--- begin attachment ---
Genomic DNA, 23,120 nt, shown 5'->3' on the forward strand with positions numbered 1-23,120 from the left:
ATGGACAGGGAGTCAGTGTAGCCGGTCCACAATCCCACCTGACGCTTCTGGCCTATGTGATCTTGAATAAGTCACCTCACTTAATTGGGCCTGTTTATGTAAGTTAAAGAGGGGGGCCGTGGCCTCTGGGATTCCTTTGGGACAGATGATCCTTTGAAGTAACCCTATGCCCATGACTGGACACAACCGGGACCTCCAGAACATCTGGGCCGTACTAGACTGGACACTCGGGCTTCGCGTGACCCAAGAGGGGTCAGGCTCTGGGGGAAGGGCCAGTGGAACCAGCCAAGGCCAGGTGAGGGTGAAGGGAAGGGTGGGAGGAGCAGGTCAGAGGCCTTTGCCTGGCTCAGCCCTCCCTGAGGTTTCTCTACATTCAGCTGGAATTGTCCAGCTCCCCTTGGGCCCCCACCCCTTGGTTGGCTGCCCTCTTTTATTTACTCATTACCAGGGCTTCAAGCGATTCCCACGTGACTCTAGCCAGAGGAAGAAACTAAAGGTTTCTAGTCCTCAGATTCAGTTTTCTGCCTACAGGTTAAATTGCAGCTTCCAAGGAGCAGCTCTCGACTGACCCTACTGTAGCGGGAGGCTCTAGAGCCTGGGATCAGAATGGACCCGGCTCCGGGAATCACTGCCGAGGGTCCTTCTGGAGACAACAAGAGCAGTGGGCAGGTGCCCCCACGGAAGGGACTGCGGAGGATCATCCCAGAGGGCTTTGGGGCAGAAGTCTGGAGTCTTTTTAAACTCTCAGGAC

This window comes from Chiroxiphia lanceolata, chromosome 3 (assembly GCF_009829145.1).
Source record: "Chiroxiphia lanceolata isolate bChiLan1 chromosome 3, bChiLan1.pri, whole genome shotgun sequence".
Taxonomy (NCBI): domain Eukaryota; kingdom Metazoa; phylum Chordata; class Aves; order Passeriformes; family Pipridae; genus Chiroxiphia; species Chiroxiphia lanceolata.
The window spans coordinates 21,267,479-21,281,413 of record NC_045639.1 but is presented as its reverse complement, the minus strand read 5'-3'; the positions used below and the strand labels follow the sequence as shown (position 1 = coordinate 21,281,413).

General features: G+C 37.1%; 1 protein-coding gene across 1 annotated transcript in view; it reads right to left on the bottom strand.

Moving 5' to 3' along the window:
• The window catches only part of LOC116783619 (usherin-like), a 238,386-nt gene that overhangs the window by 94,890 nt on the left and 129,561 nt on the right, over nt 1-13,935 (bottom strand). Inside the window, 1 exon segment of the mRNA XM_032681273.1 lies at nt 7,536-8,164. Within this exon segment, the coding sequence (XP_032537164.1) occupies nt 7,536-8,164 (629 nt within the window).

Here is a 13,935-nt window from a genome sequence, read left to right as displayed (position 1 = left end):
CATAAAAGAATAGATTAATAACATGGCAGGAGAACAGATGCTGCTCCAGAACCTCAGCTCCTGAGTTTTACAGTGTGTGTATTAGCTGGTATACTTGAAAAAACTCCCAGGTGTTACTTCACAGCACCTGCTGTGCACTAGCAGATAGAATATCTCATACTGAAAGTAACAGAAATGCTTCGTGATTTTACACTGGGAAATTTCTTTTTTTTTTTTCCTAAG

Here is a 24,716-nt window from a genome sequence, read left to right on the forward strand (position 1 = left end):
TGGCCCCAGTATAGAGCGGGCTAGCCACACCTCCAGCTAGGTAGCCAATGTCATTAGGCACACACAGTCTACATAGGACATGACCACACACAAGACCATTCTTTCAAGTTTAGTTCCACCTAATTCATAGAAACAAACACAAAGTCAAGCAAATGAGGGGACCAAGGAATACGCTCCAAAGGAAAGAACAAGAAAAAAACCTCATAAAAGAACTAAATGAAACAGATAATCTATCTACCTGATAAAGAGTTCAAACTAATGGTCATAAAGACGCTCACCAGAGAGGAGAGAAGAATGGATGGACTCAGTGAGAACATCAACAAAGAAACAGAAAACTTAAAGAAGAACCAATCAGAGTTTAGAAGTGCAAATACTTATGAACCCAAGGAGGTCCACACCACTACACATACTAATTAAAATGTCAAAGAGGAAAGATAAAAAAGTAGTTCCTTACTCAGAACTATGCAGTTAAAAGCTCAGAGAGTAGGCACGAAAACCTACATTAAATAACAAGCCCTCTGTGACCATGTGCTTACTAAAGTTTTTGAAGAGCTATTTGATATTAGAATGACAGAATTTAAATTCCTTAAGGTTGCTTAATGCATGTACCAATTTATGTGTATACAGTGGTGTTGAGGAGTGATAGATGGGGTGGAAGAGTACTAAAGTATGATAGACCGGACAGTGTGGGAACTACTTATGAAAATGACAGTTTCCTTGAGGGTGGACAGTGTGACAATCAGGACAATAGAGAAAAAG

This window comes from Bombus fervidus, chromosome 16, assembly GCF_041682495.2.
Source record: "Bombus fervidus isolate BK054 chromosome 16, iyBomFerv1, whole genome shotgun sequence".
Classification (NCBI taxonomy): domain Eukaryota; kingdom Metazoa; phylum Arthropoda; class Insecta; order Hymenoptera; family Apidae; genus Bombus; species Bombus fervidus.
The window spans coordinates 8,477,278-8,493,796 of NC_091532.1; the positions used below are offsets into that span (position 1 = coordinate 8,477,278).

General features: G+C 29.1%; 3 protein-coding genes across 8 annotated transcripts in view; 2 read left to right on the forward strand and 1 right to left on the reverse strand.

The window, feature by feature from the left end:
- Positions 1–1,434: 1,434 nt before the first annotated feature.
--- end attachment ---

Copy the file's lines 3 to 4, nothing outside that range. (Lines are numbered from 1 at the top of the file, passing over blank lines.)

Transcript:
This window comes from Chiroxiphia lanceolata, chromosome 3 (assembly GCF_009829145.1).
Source record: "Chiroxiphia lanceolata isolate bChiLan1 chromosome 3, bChiLan1.pri, whole genome shotgun sequence".